All states and territories warned of the further negative and distortionary effect Independent Assessments would have on the health and allied health workforces in jurisdictions and regional areas.
So whilst the NDIA seeks to achieve questionable KPIs based on a flawed actuarial model of fictions and omissions, what is not included in any financial sustainability reporting is the backwash onto the budgets of state and territory governments; job growth; critical workforce capacity; red tape; nor any economic assessment of the burgeoning assistive technology market on which the NDIS depends.
How can the operations of a single agency tucked into a services portfolio, have such a distortionary effect nationally?
But should we really expect a broader national economic view from the NDIA, under the current governance posture and administrative arrangements?
Equally, how can it be that such an agency assumes to have the authority to devise interventions such as Independent Assessments and roboplans, in contravention of health assessments? Interventions that directly cause harm, by the sudden and significant withdrawal of funding for critical supports.
This I have personally witnessed. As have many thousands of people around Australia.
This is a most disturbing breach of human rights on a massive scale.
This is not a fact in contention: the Disability Royal Commission continues to hear horrific evidence of the harm people are suffering through these processes.
These are not isolated administrative errors affecting one or two people, but systemic administrative patterns being observed by some commentators as the conditions for a massive class action. Such practices will also likely come within the terms of reference of a future RoboDebt Royal Commission.
The contemporaneous occurrence of human rights breaches together with economic distortions and contested projections, point to fundamental defects in the design of governance and administrative arrangements.
In fact, neither human rights risks nor systemic economic risks arising from the operations of the agency itself, are among the many other risks identified such as payment risks, cyber risks, and financial risks.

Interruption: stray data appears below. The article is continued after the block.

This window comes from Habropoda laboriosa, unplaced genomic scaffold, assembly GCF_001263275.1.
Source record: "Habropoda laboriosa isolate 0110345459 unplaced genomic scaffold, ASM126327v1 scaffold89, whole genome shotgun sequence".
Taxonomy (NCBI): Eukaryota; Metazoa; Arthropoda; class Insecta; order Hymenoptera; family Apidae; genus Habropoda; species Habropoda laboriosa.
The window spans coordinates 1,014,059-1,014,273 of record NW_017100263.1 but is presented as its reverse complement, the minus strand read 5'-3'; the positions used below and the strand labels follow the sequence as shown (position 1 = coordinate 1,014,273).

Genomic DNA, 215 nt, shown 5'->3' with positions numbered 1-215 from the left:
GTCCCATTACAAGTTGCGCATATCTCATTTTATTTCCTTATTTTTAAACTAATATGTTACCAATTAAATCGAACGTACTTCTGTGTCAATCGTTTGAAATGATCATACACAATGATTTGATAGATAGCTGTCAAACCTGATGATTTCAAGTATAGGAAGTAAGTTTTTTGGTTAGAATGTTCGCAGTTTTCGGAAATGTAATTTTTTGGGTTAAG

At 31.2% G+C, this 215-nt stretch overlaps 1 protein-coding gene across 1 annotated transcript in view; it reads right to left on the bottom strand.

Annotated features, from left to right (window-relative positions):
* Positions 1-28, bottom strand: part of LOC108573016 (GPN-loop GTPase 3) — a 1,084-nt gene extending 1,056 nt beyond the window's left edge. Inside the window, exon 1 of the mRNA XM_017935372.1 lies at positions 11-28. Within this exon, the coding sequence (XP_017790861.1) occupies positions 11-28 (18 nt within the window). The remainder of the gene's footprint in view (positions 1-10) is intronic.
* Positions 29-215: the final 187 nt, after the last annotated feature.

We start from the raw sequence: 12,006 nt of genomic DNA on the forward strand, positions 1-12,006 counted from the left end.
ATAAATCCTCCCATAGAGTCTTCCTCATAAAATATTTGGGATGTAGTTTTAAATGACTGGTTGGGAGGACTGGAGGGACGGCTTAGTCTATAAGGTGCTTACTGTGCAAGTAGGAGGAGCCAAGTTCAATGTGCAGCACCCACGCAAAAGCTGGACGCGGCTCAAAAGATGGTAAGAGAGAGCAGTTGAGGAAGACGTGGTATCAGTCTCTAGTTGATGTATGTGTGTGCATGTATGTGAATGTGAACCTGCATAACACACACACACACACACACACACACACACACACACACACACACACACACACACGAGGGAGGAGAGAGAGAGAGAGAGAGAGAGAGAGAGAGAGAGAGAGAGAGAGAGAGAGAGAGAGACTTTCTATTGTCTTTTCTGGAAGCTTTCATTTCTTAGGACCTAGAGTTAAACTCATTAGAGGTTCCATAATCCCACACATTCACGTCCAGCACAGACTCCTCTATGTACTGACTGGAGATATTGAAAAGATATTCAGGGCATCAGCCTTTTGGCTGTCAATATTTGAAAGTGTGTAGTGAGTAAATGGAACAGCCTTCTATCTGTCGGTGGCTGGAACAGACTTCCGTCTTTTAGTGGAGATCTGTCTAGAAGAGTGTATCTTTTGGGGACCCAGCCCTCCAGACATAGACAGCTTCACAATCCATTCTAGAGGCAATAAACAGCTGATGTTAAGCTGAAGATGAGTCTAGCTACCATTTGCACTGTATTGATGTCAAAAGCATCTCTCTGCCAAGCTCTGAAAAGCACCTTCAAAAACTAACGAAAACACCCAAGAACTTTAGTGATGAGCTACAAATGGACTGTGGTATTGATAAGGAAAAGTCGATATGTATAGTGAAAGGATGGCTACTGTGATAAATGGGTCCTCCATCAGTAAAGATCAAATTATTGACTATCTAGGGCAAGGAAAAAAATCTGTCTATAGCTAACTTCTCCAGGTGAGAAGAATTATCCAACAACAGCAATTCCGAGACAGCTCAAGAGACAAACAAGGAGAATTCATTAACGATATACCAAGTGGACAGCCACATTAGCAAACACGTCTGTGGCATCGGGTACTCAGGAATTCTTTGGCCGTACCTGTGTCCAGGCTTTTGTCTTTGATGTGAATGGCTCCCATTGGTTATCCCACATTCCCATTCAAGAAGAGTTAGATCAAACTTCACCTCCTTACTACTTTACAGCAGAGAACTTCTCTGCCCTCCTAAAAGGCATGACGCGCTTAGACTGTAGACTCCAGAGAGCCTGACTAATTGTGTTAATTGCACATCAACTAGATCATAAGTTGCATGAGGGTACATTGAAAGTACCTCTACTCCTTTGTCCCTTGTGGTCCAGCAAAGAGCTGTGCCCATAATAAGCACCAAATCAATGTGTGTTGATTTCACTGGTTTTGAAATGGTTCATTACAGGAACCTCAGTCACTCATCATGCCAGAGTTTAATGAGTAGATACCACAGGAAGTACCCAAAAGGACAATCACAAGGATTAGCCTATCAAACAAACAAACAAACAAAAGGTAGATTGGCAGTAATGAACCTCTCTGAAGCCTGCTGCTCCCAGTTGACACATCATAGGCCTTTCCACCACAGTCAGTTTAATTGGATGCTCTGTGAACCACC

There is no evidence that the conflict of interest and risk of distortionary effect from the NDIA being both a price regulator and purchaser (on behalf of governments) has been considered.
And it is not sufficient that the Quality and Safeguards Commission, Royal Commissions, and the Australian Human Rights Commission are left to deal with the serious aftermath of human rights and safety risks long after these have eventuated.
The rebuilding of the NDIS will require the fundamental redesign of governance and the recasting of administrative arrangements. To maximise the economic benefits and safeguard against – and in fact remediate – the current economic distortions, the NDIA needs to be reconstituted within the Treasury portfolio, with changes to board governance and the addition of technical oversight governance.
And there are long standing mature examples within the Treasury portfolio to model this.
These include the Board of Taxation and the RBA Payment Systems Board, both of which are focussed on the integrity, risk and functioning of each particular system.
To address the concerns expressed by health professionals and advocacy groups regarding the over-reach of the actuary function into areas of service design and the construction of health interventions, a technical oversight authority similar to that provided by Australian Technical Advisory Group on Immunisation (ATAGI) is necessary.